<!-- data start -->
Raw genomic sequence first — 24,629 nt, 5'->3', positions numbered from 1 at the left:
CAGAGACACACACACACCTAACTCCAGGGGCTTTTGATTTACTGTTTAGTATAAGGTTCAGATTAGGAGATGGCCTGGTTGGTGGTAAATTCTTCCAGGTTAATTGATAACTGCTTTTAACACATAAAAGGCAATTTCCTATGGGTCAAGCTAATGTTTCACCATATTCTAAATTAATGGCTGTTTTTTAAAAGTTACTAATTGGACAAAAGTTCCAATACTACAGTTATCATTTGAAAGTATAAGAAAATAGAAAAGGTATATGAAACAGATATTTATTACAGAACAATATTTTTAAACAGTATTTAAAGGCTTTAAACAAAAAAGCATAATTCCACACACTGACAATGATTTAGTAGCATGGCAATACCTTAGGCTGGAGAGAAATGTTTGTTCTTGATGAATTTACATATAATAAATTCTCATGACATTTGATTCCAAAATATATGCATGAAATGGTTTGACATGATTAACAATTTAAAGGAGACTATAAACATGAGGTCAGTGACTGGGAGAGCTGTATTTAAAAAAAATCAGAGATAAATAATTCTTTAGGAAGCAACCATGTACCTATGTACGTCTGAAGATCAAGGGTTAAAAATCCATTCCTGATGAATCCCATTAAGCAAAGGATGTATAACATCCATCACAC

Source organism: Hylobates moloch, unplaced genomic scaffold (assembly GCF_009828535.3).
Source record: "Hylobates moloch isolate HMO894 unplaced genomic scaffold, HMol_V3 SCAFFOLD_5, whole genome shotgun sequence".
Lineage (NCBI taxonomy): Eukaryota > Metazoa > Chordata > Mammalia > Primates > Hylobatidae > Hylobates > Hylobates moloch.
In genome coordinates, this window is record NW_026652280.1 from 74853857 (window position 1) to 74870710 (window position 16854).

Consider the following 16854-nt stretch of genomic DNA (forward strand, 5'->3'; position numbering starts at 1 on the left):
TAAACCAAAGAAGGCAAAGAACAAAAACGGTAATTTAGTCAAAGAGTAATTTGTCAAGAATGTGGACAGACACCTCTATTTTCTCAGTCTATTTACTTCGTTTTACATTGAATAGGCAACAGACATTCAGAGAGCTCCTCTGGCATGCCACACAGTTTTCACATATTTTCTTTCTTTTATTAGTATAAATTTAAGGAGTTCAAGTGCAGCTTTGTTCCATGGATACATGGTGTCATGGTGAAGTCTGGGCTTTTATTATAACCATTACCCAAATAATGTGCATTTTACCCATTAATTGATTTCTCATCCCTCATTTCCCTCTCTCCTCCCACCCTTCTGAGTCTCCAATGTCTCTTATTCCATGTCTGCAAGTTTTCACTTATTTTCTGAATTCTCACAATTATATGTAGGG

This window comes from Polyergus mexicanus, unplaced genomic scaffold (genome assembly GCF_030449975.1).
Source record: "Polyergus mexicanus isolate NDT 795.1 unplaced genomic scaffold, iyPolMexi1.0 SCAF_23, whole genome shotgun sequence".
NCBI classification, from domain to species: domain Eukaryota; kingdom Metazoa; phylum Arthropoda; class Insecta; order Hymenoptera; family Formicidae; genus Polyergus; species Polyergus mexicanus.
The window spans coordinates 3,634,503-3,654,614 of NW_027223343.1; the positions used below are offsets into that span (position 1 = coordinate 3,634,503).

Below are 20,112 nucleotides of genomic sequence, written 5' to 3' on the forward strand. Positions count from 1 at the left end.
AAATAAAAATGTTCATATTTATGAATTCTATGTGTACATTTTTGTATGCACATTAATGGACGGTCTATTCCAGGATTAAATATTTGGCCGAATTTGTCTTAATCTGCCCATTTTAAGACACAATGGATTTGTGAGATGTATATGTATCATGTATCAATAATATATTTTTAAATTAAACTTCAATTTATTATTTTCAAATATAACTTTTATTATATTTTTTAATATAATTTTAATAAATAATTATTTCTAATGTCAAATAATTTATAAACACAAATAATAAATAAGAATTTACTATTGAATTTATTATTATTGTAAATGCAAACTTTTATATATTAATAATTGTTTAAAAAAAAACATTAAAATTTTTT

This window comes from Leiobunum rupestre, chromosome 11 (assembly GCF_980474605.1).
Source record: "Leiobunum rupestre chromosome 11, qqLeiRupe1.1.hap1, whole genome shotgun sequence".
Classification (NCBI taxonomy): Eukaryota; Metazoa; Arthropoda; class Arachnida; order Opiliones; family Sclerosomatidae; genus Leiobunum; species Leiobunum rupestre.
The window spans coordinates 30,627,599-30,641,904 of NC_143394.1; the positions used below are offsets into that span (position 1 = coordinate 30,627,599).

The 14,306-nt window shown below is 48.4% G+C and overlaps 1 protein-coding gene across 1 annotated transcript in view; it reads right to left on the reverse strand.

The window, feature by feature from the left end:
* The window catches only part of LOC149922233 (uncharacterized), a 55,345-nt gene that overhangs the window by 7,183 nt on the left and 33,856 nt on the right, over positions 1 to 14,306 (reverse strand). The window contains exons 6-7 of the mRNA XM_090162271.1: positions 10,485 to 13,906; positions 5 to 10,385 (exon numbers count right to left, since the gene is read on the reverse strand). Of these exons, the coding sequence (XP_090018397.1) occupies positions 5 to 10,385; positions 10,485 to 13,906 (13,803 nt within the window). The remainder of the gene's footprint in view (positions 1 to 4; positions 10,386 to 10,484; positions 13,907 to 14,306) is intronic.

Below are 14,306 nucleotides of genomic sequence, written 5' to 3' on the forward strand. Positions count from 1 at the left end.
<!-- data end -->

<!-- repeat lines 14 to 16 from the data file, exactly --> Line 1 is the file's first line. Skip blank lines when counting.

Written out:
AAATAAAAATGTTCATATTTATGAATTCTATGTGTACATTTTTGTATGCACATTAATGGACGGTCTATTCCAGGATTAAATATTTGGCCGAATTTGTCTTAATCTGCCCATTTTAAGACACAATGGATTTGTGAGATGTATATGTATCATGTATCAATAATATATTTTTAAATTAAACTTCAATTTATTATTTTCAAATATAACTTTTATTATATTTTTTAATATAATTTTAATAAATAATTATTTCTAATGTCAAATAATTTATAAACACAAATAATAAATAAGAATTTACTATTGAATTTATTATTATTGTAAATGCAAACTTTTATATATTAATAATTGTTTAAAAAAAAACATTAAAATTTTTT

This window comes from Leiobunum rupestre, chromosome 11 (assembly GCF_980474605.1).
Source record: "Leiobunum rupestre chromosome 11, qqLeiRupe1.1.hap1, whole genome shotgun sequence".